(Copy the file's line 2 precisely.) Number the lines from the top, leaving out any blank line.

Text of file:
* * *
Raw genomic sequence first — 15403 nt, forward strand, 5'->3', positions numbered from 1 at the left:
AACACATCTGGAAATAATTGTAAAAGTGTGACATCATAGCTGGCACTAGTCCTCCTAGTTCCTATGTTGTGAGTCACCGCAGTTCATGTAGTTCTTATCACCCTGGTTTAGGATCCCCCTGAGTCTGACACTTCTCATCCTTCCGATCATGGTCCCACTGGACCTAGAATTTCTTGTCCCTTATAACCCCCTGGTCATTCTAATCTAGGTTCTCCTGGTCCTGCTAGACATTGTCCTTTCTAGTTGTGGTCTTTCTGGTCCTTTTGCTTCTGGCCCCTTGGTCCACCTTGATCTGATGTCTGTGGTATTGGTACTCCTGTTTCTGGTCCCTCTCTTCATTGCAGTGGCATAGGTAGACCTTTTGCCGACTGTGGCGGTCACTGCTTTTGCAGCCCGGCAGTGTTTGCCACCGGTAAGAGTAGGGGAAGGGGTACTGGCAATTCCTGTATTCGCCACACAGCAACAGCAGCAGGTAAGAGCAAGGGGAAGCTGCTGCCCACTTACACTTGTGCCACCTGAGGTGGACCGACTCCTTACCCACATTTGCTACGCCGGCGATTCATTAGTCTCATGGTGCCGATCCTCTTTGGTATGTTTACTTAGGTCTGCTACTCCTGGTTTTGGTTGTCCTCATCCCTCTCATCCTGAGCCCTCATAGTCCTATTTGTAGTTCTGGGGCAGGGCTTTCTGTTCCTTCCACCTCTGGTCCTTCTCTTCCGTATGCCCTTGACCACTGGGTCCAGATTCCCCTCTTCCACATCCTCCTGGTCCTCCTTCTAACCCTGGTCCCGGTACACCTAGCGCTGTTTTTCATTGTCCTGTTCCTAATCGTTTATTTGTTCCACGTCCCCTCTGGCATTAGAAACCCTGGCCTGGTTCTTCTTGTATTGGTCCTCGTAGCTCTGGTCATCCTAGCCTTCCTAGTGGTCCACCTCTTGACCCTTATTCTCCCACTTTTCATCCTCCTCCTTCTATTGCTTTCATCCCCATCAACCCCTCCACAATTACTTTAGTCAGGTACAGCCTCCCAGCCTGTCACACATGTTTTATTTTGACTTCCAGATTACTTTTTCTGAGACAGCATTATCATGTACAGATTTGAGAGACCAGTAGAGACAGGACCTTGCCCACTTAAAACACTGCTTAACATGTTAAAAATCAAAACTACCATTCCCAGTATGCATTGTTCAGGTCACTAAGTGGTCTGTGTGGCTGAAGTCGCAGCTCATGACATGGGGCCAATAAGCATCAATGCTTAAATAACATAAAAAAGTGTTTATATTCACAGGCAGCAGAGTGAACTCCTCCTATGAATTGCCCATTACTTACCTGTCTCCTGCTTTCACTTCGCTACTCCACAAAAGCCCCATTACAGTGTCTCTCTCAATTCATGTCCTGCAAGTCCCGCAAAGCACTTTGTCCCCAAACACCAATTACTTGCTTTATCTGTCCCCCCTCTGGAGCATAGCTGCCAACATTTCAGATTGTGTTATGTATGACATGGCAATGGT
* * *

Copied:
AACACATCTGGAAATAATTGTAAAAGTGTGACATCATAGCTGGCACTAGTCCTCCTAGTTCCTATGTTGTGAGTCACCGCAGTTCATGTAGTTCTTATCACCCTGGTTTAGGATCCCCCTGAGTCTGACACTTCTCATCCTTCCGATCATGGTCCCACTGGACCTAGAATTTCTTGTCCCTTATAACCCCCTGGTCATTCTAATCTAGGTTCTCCTGGTCCTGCTAGACATTGTCCTTTCTAGTTGTGGTCTTTCTGGTCCTTTTGCTTCTGGCCCCTTGGTCCACCTTGATCTGATGTCTGTGGTATTGGTACTCCTGTTTCTGGTCCCTCTCTTCATTGCAGTGGCATAGGTAGACCTTTTGCCGACTGTGGCGGTCACTGCTTTTGCAGCCCGGCAGTGTTTGCCACCGGTAAGAGTAGGGGAAGGGGTACTGGCAATTCCTGTATTCGCCACACAGCAACAGCAGCAGGTAAGAGCAAGGGGAAGCTGCTGCCCACTTACACTTGTGCCACCTGAGGTGGACCGACTCCTTACCCACATTTGCTACGCCGGCGATTCATTAGTCTCATGGTGCCGATCCTCTTTGGTATGTTTACTTAGGTCTGCTACTCCTGGTTTTGGTTGTCCTCATCCCTCTCATCCTGAGCCCTCATAGTCCTATTTGTAGTTCTGGGGCAGGGCTTTCTGTTCCTTCCACCTCTGGTCCTTCTCTTCCGTATGCCCTTGACCACTGGGTCCAGATTCCCCTCTTCCACATCCTCCTGGTCCTCCTTCTAACCCTGGTCCCGGTACACCTAGCGCTGTTTTTCATTGTCCTGTTCCTAATCGTTTATTTGTTCCACGTCCCCTCTGGCATTAGAAACCCTGGCCTGGTTCTTCTTGTATTGGTCCTCGTAGCTCTGGTCATCCTAGCCTTCCTAGTGGTCCACCTCTTGACCCTTATTCTCCCACTTTTCATCCTCCTCCTTCTATTGCTTTCATCCCCATCAACCCCTCCACAATTACTTTAGTCAGGTACAGCCTCCCAGCCTGTCACACATGTTTTATTTTGACTTCCAGATTACTTTTTCTGAGACAGCATTATCATGTACAGATTTGAGAGACCAGTAGAGACAGGACCTTGCCCACTTAAAACACTGCTTAACATGTTAAAAATCAAAACTACCATTCCCAGTATGCATTGTTCAGGTCACTAAGTGGTCTGTGTGGCTGAAGTCGCAGCTCATGACATGGGGCCAATAAGCATCAATGCTTAAATAACATAAAAAAGTGTTTATATTCACAGGCAGCAGAGTGAACTCCTCCTATGAATTGCCCATTACTTACCTGTCTCCTGCTTTCACTTCGCTACTCCACAAAAGCCCCATTACAGTGTCTCTCTCAATTCATGTCCTGCAAGTCCCGCAAAGCACTTTGTCCCCAAACACCAATTACTTGCTTTATCTGTCCCCCCTCTGGAGCATAGCTGCCAACATTTCAGATTGTGTTATGTATGACATGGCAATGGT